Author Topic: How long did boiler rebuilds take in the steam era?  (Read 1254 times)

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mmagliaro

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How long did boiler rebuilds take in the steam era?
« on: June 24, 2018, 08:18:51 PM »
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SP&S #700 is currently undergoing its required 15-year FRA inspection and a boiler rebuild.  It's been ongoing since 2016, and I imagine it will be another year before it's done.

I'm sure that in steam era, it didn't take a year (or more) to completely rebuild a boiler and get an engine back on the road.  These days, parts aren't handy and this has to be done by volunteers with grant money.   So I understand why it takes so long.

My question: How long did it take to do a major boiler rebuild on a large steam loco (like a 4-8-4) back in the steam era, when shops were fully equipped and staffed to be doing this all the time?  Was it more like a month?  3 months?

Chris333

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Re: How long did boiler rebuilds take in the steam era?
« Reply #1 on: June 24, 2018, 08:23:14 PM »
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Back then they probably had the new boiler sitting there ready to go.

cne_craig

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Re: How long did boiler rebuilds take in the steam era?
« Reply #2 on: June 24, 2018, 08:37:52 PM »
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So this probably doesn't answer your question directly but swapping a boiler took about a month.  Here's my example from the Central New England Railway.

In 1900, it took from July2nd to July 30th to perform the following work: New boiler, new sectional lagging on the boiler, new jacket, new sand box, new running boards, new cab, new cylinders, new back and front cylinder heads, new steam chest, new pistons, one new crosshead, new guides and guideblocks, springs repaired, all new frame bolts, new breast beam, new grates and grate rigging, new ash pan for the cost of 4,233.60 materials and 997.65 labor.  The original engine was a Rogers 4-4-0 and the new boiler and parts came from BLW.

I'd put in some before and after photos but my post count is still low.

Before: https://drive.google.com/open?id=0B0yTu0foOWxWM1dDS0hyMTBvZ0E

After:  https://drive.google.com/open?id=0B0yTu0foOWxWMTR6Y0lGUjY5aEE

Cheers,
Craig
« Last Edit: June 24, 2018, 09:21:20 PM by cne_craig »

peteski

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Re: How long did boiler rebuilds take in the steam era?
« Reply #3 on: June 24, 2018, 09:28:25 PM »
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The original engine was a Rogers 4-4-0 and the new boiler and parts came from BLW.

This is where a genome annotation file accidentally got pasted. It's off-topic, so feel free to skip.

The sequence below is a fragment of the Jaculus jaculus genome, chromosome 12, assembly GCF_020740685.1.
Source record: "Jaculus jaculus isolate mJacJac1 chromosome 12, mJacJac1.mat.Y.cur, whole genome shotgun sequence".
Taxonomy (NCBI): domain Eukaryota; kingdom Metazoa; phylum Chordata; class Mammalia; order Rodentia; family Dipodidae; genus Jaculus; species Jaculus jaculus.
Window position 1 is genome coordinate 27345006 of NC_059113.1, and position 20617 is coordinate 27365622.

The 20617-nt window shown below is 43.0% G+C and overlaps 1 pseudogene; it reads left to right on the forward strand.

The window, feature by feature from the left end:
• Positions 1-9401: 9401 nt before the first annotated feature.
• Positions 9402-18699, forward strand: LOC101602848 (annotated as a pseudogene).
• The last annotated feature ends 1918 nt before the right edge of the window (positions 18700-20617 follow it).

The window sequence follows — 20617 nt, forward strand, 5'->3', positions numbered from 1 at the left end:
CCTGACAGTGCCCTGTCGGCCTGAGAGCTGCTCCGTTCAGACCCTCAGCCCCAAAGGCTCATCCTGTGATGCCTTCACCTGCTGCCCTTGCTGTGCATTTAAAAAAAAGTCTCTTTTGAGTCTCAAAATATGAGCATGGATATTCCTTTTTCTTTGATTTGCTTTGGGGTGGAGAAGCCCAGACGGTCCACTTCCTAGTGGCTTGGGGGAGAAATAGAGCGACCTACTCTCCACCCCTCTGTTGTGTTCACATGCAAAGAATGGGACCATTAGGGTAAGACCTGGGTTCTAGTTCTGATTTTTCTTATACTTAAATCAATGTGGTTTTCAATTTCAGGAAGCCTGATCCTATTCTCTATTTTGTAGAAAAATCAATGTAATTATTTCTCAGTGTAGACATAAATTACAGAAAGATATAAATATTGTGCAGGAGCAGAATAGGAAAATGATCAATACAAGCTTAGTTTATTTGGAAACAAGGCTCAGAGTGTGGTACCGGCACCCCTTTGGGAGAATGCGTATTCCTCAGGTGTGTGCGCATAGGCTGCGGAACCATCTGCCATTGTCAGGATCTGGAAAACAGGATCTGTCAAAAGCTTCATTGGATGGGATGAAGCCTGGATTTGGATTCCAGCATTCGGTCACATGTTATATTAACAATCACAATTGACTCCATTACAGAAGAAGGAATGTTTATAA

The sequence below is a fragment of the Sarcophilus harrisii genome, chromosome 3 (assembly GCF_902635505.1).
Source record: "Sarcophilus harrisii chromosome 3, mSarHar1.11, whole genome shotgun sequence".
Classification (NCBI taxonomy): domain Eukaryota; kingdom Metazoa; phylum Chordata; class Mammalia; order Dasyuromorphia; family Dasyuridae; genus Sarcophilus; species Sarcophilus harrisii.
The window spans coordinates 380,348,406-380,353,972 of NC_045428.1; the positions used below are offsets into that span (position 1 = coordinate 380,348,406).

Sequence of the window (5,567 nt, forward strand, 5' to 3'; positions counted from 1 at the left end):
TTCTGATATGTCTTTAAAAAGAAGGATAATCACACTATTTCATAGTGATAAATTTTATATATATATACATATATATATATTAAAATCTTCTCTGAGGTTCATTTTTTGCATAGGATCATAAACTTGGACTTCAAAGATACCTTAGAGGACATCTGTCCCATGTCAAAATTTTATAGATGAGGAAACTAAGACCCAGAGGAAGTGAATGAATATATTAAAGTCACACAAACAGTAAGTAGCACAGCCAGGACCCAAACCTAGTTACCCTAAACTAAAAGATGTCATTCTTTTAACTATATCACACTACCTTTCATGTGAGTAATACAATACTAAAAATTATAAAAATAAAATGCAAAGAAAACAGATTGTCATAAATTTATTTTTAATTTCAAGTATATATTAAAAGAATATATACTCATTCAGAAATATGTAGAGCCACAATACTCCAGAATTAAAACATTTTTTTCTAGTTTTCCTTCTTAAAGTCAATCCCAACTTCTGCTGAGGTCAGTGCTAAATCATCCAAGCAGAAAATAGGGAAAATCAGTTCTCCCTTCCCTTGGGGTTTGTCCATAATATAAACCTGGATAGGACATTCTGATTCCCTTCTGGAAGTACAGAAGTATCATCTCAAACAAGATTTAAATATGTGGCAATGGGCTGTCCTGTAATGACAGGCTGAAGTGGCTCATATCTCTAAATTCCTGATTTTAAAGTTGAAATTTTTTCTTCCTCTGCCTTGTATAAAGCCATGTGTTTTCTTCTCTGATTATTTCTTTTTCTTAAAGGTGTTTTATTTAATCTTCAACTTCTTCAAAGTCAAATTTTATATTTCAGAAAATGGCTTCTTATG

Wow!  Brooklyn Locomotive Works has been around since before 1900?!  And they also used to stock 1:1 locomotive parts besides N and Z scale?!  How cool is that? I had no idea!
I bet you didn't see that one coming!   :D
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learmoia

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Re: How long did boiler rebuilds take in the steam era?
« Reply #4 on: June 24, 2018, 09:51:35 PM »
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Wow!  Brooklyn Locomotive Works has been around since before 1900?!  And they also used to stock 1:1 locomotive parts besides N and Z scale?!  How cool is that? I had no idea!
I bet you didn't see that one coming!   :D

Nono.. BLI  :trollface:
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CBQ Fan

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Re: How long did boiler rebuilds take in the steam era?
« Reply #5 on: June 24, 2018, 10:00:23 PM »
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Baldwin maybe.
Brian

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cne_craig

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Re: How long did boiler rebuilds take in the steam era?
« Reply #6 on: June 24, 2018, 10:38:04 PM »
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So, with all those changes would you still consider it a Rogers engine?  Or is it now a Baldwin or Brooklyn ;)?  I would opt for a Baldwin since there was a 10,000 lb difference in the before to after, that would be a LOT of nscale parts added.

Cheers,
Craig

nkalanaga

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Re: How long did boiler rebuilds take in the steam era?
« Reply #7 on: June 25, 2018, 12:57:32 AM »
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Baldwin or Brooklyn:  There actually are two "Republic Locomotive Works" - one prototype, one N/Nn3.  No relation, nowhere near each other geographically.
N Kalanaga
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Ed Kapuscinski

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Re: How long did boiler rebuilds take in the steam era?
« Reply #8 on: June 25, 2018, 10:12:53 AM »
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Back then they probably had the new boiler sitting there ready to go.